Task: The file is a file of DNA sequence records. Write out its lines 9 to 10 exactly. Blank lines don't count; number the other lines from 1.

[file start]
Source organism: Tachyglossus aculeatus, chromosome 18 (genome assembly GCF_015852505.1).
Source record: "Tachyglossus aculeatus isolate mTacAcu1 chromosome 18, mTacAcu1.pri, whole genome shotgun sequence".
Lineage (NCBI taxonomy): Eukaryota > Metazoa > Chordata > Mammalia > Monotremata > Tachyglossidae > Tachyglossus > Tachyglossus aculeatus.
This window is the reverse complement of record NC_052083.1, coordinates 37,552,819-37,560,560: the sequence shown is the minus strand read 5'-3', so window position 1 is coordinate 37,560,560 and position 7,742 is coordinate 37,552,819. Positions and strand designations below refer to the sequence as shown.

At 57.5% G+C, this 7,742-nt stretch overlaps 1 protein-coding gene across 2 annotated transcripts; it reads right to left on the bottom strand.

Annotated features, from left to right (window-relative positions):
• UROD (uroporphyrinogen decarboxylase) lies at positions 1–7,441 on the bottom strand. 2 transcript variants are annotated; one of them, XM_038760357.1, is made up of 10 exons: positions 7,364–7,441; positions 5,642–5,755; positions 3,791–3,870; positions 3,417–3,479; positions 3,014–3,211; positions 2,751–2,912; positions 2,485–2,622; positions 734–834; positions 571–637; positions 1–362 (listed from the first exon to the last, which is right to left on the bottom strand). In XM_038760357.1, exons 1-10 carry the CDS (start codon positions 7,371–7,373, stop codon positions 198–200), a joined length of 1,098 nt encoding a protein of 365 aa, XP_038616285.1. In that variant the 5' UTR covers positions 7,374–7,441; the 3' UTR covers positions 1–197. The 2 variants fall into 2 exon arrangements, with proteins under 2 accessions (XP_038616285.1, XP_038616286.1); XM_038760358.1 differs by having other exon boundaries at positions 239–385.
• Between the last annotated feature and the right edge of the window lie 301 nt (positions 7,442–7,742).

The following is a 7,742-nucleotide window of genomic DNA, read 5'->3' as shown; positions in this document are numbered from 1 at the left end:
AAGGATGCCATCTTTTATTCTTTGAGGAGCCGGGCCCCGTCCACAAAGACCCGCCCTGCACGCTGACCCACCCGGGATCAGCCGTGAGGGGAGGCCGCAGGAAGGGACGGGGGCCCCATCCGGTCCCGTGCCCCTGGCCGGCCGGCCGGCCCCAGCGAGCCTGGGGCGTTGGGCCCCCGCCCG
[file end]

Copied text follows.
The following is a 7,742-nucleotide window of genomic DNA, read 5'->3' as shown; positions in this document are numbered from 1 at the left end:
AAGGATGCCATCTTTTATTCTTTGAGGAGCCGGGCCCCGTCCACAAAGACCCGCCCTGCACGCTGACCCACCCGGGATCAGCCGTGAGGGGAGGCCGCAGGAAGGGACGGGGGCCCCATCCGGTCCCGTGCCCCTGGCCGGCCGGCCGGCCCCAGCGAGCCTGGGGCGTTGGGCCCCCGCCCG